If You're Detained For Illegal Reentry to the U.S.

Illegally re-entering the U.S. after having been denied admission or ordered removed (deported) is a federal felony offense. Here's what to expect and some options you may have available.

Illegally re-entering the U.S. after having been either denied admission, excluded, or ordered removed (deported) is a federal felony offense—and thus carries severe consequences. For starters, someone who is caught having illegally reentered (or tried to) is likely to be placed into immigration detention. If you are currently being detained for illegally reentering the U.S., you'd be wise to contact an immigration attorney immediately.

Legal Penalties for Illegal Reentry to the United States

The penalty for illegally reentering the U.S. without proper permission will sometimes simply involve reinstatement of the previous order of removal and the immediate carrying out of such. In other words, the person could be sent out of the United States with no opportunity for future hearings with an immigration judge.

However, other serious consequences may be imposed, as follows:

  1. If you illegally reentered after previously accumulating unlawful presence, being granted voluntary departure, or being ordered removed by an immigration judge, you are likely subject to a fine and up to two years' imprisonment.
  2. If the order of removal was for committing three or more misdemeanor crimes involving drugs, crimes against a person, or a felony offense (other than an aggravated felony), you face a fine and up to ten years in prison, and
  3. If you were ordered removed after a conviction for an aggravated felony, you face a fine and up to 20 years in prison, plus a permanent bar on reentry.

In addition to these penalties, you face immigration-related consequences. When a foreign national reenters the U.S. after having been been granted voluntary departure, or after having accrued previous unlawful presence of over 180 days, that person is barred from reentering the U.S. (inadmissible) for a number of years. The only remedy is to get special permission from the U.S. government for readmission.

Procedures Before Reinstatement of a Removal Order

In determining whether or not someone is subject to reinstatement of a prior order, an immigration officer will:

  • obtain the prior order of removal
  • decide whether the person is actually the one who was previously removed or voluntarily departed, and
  • determine whether the person's presence after reentry is actually unlawful.

If a person's identity cannot be confirmed and identity is disputed, an immigration officer is not permitted to reinstate the prior order. Likewise, in determining whether the reentry was unlawful, the immigration officer must consider the evidence relevant to the reentry and attempt to verify any claim that the entry was lawful.

Receiving a Notice of Reinstatement

If the immigration officer determines that reinstatement of a prior order is appropriate, the non-citizen must be provided with notice of the determination and of the right to make a statement disputing the findings. If you then submit such a statement, the immigration officer must reconsider the determination whether to reinstate the order—but can still, of course, decide to go ahead and do so.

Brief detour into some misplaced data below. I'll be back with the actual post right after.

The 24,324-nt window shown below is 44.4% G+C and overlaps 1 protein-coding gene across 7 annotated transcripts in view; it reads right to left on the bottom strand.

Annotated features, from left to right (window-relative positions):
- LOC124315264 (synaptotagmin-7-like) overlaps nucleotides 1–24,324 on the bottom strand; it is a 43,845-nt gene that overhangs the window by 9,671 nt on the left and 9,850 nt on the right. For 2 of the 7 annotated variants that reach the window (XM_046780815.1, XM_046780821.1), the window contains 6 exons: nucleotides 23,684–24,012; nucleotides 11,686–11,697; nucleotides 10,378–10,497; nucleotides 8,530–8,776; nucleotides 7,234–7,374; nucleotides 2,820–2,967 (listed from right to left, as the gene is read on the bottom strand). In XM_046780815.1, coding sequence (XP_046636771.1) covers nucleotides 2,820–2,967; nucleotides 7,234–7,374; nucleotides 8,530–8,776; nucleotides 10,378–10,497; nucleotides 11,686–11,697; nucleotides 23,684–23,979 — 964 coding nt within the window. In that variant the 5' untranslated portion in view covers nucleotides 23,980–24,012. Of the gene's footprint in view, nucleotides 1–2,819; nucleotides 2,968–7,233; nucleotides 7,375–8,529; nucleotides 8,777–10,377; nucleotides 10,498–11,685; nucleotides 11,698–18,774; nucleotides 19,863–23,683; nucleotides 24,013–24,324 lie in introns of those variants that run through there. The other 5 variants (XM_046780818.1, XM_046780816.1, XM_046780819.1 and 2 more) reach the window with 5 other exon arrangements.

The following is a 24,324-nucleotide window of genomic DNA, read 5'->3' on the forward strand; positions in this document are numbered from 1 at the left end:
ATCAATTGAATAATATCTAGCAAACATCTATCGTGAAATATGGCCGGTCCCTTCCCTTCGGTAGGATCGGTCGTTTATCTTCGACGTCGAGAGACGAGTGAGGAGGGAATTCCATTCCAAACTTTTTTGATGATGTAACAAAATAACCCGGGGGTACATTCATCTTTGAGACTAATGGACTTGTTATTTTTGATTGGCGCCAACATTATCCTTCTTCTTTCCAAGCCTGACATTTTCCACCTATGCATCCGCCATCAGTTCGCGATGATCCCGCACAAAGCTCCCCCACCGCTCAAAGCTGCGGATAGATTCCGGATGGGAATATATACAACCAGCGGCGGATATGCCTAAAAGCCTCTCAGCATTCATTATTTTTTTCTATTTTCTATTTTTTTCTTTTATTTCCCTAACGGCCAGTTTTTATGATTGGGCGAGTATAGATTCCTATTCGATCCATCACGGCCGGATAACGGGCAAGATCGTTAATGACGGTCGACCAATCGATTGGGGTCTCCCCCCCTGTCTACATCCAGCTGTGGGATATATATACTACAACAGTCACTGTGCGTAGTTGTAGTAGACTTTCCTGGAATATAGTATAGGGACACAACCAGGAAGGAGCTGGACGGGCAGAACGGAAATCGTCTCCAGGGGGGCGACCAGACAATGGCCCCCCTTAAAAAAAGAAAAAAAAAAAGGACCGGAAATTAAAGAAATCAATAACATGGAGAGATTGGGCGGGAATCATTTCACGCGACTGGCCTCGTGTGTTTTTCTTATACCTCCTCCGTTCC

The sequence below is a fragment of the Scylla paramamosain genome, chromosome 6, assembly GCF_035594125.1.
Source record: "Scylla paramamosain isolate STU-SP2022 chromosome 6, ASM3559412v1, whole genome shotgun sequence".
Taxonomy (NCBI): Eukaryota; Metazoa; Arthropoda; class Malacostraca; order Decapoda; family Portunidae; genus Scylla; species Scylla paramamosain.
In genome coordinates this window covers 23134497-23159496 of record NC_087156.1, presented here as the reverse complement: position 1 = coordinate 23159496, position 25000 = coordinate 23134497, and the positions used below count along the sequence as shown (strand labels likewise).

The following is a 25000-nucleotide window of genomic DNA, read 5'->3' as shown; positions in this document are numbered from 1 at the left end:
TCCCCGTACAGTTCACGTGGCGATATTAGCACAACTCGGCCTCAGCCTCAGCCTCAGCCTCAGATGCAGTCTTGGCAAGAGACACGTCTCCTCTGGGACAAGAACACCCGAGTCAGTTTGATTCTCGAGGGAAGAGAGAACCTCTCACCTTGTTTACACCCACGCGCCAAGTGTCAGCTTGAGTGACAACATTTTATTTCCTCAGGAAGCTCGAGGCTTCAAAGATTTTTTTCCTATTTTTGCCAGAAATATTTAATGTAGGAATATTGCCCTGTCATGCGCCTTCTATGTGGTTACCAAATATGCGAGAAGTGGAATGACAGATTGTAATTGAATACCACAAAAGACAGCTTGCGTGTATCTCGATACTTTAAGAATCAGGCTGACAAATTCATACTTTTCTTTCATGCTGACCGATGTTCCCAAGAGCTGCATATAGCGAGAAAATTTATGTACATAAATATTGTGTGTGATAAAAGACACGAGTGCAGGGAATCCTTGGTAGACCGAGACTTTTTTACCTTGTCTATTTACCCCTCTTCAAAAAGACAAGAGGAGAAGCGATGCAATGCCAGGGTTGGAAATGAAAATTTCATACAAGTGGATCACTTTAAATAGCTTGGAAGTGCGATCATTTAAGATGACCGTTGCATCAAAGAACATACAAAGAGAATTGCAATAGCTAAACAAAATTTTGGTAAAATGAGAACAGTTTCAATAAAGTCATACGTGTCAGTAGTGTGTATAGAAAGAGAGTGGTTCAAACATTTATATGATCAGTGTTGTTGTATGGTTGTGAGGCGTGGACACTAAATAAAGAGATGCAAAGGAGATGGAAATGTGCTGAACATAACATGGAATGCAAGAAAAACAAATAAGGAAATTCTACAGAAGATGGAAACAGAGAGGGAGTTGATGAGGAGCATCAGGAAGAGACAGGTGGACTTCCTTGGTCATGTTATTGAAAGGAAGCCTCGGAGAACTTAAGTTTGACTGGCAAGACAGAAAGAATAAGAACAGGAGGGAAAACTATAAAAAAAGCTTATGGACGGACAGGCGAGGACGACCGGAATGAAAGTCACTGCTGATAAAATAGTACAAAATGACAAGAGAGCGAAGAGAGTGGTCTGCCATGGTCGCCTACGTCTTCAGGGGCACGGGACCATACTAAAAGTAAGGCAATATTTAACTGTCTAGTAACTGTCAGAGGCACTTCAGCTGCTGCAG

Situations in Which a Previous Order of Removal Cannot Be Reinstated

An immigration officer is not authorized to reinstate a prior removal order for a non-citizen who:

  • is eligible to seek adjustment of status (a green card) or legalization under § 245A of the Immigration and Nationality Act
  • has applied for adjustment of status under the Haitian Refugee Immigrant Fairness Act (HRIFA) or the Nicaraguan Adjustment and Central American Relief Act (NACARA), or
  • expresses a fear of returning to the country that the order designated for removal (becomes an asylum applicant).

If an application for adjustment of status is granted, the prior order of removal, deportation, or exclusion no longer has any legal effect and is not enforceable. If the application for adjustment, legalization, or asylum is denied in a final decision, the immigration officer may then reinstate the prior order.

To find out whether you might be eligible for one of the remedies described above, seek the advice of an experienced immigration attorney.

Is There Anything I Can Do After My Removal Order Is Reinstated?

Although the law holds that a non-citizen has no right to request relief from removal when a prior removal order is reinstated, all hope is not lost.

If the previous order of removal was rendered "in absentia," because you failed to appear for a hearing in immigration court, you have the legal right to seek to a reopening of your case. The purpose is to give you a chance to explain why you failed to appear and to request any relief available.

It is also possible to have prior removal proceedings reopened in cases where:

  • the person exhausted all administrative remedies available in connection with the prior removal order
  • the removal order improperly deprived the person of the opportunity for judicial review, or
  • the entry of the removal order was "fundamentally unfair."

How to Get Help

If you are currently being detained because of an illegal re-entry into the U.S., it is critical that you consult with an immigration attorney. You are not only facing removal, but a federal felony charge, and a permanent bar to readmission. An immigration attorney will be invaluable to assessing your situation and to determining the best way to proceed based on the particular facts of your case.

Talk to an Immigration attorney.
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